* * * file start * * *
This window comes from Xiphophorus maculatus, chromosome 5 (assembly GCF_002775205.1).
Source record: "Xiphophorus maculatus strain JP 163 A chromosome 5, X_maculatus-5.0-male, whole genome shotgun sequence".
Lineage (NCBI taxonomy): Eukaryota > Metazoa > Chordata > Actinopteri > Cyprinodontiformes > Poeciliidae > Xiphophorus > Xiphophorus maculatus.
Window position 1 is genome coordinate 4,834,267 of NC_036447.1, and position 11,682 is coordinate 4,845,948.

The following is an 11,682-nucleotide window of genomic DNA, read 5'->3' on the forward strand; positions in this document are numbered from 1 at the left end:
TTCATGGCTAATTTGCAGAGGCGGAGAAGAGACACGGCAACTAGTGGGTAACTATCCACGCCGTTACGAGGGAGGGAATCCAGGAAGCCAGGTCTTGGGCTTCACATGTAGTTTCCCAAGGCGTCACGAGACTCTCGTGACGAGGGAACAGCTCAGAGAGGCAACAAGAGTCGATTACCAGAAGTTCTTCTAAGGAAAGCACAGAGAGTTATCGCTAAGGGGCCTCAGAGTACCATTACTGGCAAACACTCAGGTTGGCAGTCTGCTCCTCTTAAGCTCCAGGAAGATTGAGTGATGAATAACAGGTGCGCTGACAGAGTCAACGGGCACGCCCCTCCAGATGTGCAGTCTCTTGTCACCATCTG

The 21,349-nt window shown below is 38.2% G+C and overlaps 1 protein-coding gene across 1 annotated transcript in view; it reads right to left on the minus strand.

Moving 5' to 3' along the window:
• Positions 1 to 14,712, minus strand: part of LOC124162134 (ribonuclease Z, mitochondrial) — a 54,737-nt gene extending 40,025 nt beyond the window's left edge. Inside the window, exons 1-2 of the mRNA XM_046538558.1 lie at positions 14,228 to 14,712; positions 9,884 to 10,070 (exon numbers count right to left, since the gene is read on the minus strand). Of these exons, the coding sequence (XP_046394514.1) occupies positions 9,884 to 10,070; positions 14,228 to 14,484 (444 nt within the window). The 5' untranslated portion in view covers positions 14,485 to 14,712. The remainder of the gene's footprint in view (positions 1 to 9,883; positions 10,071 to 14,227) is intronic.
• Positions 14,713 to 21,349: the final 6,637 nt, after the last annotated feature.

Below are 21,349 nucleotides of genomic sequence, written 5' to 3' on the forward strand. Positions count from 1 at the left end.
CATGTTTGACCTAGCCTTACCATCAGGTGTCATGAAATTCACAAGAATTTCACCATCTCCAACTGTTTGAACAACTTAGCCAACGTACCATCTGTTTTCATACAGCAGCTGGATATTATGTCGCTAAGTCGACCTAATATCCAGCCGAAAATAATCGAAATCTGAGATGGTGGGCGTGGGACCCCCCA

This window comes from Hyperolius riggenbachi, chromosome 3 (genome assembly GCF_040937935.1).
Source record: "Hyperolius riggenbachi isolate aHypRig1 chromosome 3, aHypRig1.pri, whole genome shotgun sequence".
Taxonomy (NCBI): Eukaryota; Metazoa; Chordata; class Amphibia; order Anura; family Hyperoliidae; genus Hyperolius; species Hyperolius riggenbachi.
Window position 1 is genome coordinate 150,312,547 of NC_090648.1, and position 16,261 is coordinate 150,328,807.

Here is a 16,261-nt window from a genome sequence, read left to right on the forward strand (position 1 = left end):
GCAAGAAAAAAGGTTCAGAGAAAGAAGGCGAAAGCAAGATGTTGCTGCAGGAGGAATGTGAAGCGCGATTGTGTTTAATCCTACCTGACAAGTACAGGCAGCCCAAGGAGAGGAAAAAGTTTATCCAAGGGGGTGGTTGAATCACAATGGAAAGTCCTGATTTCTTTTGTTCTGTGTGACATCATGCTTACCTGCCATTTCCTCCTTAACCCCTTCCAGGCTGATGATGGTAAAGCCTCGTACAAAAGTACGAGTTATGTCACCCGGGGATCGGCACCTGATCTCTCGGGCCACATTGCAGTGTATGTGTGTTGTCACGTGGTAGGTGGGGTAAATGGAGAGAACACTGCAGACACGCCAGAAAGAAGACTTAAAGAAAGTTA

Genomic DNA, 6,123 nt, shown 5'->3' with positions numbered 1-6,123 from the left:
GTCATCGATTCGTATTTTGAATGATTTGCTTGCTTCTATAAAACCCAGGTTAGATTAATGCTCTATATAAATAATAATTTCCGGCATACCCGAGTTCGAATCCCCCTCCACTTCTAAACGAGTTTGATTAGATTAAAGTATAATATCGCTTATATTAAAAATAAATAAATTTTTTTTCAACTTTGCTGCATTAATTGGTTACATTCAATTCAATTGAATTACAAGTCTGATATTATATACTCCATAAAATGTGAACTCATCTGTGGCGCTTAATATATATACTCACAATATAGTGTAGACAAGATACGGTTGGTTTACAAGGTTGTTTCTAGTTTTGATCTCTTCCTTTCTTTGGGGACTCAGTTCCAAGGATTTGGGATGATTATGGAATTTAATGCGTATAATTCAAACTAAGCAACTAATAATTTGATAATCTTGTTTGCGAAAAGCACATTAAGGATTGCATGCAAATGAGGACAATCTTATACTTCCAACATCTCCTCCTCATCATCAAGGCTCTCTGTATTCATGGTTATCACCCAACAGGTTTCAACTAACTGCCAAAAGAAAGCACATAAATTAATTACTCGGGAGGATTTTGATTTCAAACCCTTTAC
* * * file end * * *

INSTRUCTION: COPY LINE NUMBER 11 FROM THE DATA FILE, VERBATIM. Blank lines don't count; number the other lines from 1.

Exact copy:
Below are 21,349 nucleotides of genomic sequence, written 5' to 3' on the forward strand. Positions count from 1 at the left end.